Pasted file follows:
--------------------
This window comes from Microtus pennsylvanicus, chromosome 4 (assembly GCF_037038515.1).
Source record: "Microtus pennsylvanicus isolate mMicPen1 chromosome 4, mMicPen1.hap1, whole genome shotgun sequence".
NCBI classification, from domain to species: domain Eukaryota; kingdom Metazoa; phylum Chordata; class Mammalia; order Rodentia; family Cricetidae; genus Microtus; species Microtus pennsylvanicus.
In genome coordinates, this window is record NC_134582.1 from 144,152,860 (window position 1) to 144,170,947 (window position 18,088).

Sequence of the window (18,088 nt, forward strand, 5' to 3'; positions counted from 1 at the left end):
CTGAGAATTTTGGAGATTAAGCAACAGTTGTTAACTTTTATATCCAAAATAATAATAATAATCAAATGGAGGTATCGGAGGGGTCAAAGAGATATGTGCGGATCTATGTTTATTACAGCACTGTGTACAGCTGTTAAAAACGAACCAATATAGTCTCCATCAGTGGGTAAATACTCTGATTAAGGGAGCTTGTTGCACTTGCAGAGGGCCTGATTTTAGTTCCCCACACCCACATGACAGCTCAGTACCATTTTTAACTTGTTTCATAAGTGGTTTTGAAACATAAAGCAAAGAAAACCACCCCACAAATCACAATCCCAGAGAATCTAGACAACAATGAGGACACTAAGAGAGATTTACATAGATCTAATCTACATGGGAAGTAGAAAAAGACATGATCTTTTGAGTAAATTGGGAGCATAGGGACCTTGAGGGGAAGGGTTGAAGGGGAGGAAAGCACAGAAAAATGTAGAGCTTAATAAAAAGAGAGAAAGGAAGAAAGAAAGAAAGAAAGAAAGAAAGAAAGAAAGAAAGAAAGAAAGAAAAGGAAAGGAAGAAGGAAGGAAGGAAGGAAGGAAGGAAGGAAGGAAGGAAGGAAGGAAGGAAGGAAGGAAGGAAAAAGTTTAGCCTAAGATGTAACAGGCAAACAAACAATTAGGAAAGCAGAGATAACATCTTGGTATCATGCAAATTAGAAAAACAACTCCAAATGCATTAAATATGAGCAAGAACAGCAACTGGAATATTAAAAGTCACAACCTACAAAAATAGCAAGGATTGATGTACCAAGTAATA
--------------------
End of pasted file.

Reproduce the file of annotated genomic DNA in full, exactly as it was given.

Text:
This window comes from Microtus pennsylvanicus, chromosome 4 (assembly GCF_037038515.1).
Source record: "Microtus pennsylvanicus isolate mMicPen1 chromosome 4, mMicPen1.hap1, whole genome shotgun sequence".
NCBI classification, from domain to species: domain Eukaryota; kingdom Metazoa; phylum Chordata; class Mammalia; order Rodentia; family Cricetidae; genus Microtus; species Microtus pennsylvanicus.
In genome coordinates, this window is record NC_134582.1 from 144,152,860 (window position 1) to 144,170,947 (window position 18,088).

Sequence of the window (18,088 nt, forward strand, 5' to 3'; positions counted from 1 at the left end):
CTGAGAATTTTGGAGATTAAGCAACAGTTGTTAACTTTTATATCCAAAATAATAATAATAATCAAATGGAGGTATCGGAGGGGTCAAAGAGATATGTGCGGATCTATGTTTATTACAGCACTGTGTACAGCTGTTAAAAACGAACCAATATAGTCTCCATCAGTGGGTAAATACTCTGATTAAGGGAGCTTGTTGCACTTGCAGAGGGCCTGATTTTAGTTCCCCACACCCACATGACAGCTCAGTACCATTTTTAACTTGTTTCATAAGTGGTTTTGAAACATAAAGCAAAGAAAACCACCCCACAAATCACAATCCCAGAGAATCTAGACAACAATGAGGACACTAAGAGAGATTTACATAGATCTAATCTACATGGGAAGTAGAAAAAGACATGATCTTTTGAGTAAATTGGGAGCATAGGGACCTTGAGGGGAAGGGTTGAAGGGGAGGAAAGCACAGAAAAATGTAGAGCTTAATAAAAAGAGAGAAAGGAAGAAAGAAAGAAAGAAAGAAAGAAAGAAAGAAAGAAAGAAAGAAAGAAAAGGAAAGGAAGAAGGAAGGAAGGAAGGAAGGAAGGAAGGAAGGAAGGAAGGAAGGAAGGAAGGAAGGAAGGAAAAAGTTTAGCCTAAGATGTAACAGGCAAACAAACAATTAGGAAAGCAGAGATAACATCTTGGTATCATGCAAATTAGAAAAACAACTCCAAATGCATTAAATATGAGCAAGAACAGCAACTGGAATATTAAAAGTCACAACCTACAAAAATAGCAAGGATTGATGTACCAAGTAATA